The uber-satisfying Magic Keyboard
Higher configurations bring powerful 10th generation Intel CPUs
Detailed, loud speakers that are fantastic for daily use
Can get hot when running demanding tasks
Base configuration comes with older DDR3 RAM and 8th generation Intel CPUs
Considerably more expensive than its Windows rivals and comparable Macbook Airs
The 13-inch Macbook Pro has consistently proven itself as a portable machine for prosumers and creatives who need to run powerful applications. This time, the 2020 version comes with the Magic Keyboard, which means that no longer will we be at the mercy of the Butterfly Keyboard, the traitorous oaf that was infamous for breaking when you needed to type anything of import.
While the cheaper configurations of the 13-inch Macbook Pro are good enough for Photoshop, they are relatively under-powered for what you expect out of a Macbook Pro. They are only marginally more powerful than a similarly priced Macbook Air, and for $1,299 the Air comes with newer processors than the $1,299 13-inch Pro. Unless you can shell out $1,800 or more for a Macbook Pro with 10th-gen Intel Processors, you won’t be getting a worthwhile upgrade. If you want a cheaper Macbook, the Macbook Air is a much better value than either of the cheaper Macbook Pro configurations. If you’re willing to consider Windows, many laptops, like the Dell XPS 13 or the HP Spectre x360, offer not just the same hardware as the $1,800+ Macbook Pro configurations but also discrete graphics cards—often for much cheaper.
About the 2020 13-inch Macbook Pro
The 13 inch Macbook Pro is the happy medium between the ultraportable Macbook Air and the ultra-powerful 16-inch Macbook Pro. While the 13-inch model does not pack a discrete GPU or offer processors as powerful as those found on the 16-inch model, it still delivers plenty of performance for photo and video editing.
While the base model starts at $1,199, our test model is a $1,999 configuration. These are the specs for our model, with the possible customizations listed in parentheses:
- Processor: 10th-gen 2.3GHz quad-core Intel Core i7 (8th- and 10th-gen Intel Core i5 also available)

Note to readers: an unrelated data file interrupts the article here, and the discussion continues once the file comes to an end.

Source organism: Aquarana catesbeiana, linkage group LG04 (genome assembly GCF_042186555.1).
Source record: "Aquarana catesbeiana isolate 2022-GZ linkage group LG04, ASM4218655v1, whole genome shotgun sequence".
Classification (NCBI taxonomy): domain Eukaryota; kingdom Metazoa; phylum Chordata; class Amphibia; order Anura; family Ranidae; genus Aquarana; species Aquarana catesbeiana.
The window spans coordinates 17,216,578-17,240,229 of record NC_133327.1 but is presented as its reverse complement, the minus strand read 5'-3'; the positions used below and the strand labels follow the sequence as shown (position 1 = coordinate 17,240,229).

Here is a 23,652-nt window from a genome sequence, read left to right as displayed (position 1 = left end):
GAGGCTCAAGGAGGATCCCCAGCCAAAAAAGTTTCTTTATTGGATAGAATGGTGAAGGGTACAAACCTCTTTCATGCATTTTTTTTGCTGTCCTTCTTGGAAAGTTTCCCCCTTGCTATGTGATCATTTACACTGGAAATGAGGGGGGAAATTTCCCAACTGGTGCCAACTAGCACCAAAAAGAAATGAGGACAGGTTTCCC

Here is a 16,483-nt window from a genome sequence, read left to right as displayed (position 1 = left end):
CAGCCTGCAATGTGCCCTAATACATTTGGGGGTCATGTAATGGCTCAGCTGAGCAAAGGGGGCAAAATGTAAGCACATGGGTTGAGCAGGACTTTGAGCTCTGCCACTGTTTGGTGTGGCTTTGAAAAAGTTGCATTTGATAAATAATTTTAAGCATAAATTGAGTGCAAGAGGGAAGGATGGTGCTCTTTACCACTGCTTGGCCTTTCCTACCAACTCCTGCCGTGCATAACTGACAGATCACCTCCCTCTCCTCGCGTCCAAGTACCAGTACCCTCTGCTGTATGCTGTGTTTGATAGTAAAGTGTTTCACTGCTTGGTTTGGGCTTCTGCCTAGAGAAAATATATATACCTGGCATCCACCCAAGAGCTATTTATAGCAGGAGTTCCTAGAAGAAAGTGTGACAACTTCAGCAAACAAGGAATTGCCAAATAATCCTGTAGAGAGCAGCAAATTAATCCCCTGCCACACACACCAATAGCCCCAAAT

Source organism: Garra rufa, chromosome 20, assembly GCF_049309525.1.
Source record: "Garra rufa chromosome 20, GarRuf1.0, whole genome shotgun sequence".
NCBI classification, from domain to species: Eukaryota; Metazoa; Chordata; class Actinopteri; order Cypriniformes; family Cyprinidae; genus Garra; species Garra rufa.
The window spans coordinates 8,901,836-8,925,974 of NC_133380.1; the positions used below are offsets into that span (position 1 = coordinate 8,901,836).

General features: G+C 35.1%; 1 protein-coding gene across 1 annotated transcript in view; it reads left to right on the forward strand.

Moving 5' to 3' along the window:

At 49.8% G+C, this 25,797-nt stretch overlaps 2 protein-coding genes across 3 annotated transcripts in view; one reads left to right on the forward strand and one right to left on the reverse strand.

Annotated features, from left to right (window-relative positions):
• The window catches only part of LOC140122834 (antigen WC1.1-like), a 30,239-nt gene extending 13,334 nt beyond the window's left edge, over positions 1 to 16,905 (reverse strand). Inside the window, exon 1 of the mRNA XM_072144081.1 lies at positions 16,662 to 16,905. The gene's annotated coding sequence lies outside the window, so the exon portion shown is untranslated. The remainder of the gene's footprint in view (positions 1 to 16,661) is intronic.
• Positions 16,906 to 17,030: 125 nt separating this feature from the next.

- Memory: 16GB 3733MHz LPDDR4X RAM (8GB 2133MHZ LDDR3 memory also available)
- Storage: 512GB SSD (256GB to 4TB configurations available)
- Display: 13.3-inch 2560x1600p Retina LED display with True Tone
- Ports: Thunderbolt 3 USB-C (x4), headphone jack
- Touchpad: Force Touch trackpad
- Graphics: Intel Iris Plus Graphics (integrated)
- Wireless: 802.11ac Wi-Fi and Bluetooth 5.0
- Battery: 58.0WHr Lithium-polymer battery
- Charger: 61W AC Adapter, USB-C
- Weight: 3.1lbs
- Dimensions: 11.97 x 0.61 x 8.36 inches (W x H x D)
- Warranty: 1-year limited warranty, 90 days tech support.
What We Like
Finally, a Typist's Dream Keyboard
Once Apple released the updated 16-inch Macbook Pro in 2019, we were left thirsting for a more portable workhorse that had a usable keyboard.
We’ve talked about it before, but we are ecstatic that the Butterfly keyboard is gone. If you’ve typed on a pre-2016 Macbook, you’re probably familiar with the soft yet tactile chiclet keys that made the Macbook keyboards so universally loved. Thankfully, the Magic keyboard feels very similar to the old Macbooks. By comparison to the classic scissor switch keys, the Magic keys are slightly shallower and require a bit more force to type on in order to simulate that beloved tactile feel. Travelling across the keyboard feels incredibly smooth, and I seldom pressed a key by accident. Once again, the Macbook Pro can proudly stand against the best Windows keyboards out there.
It can handle serious work on the daily—for the most part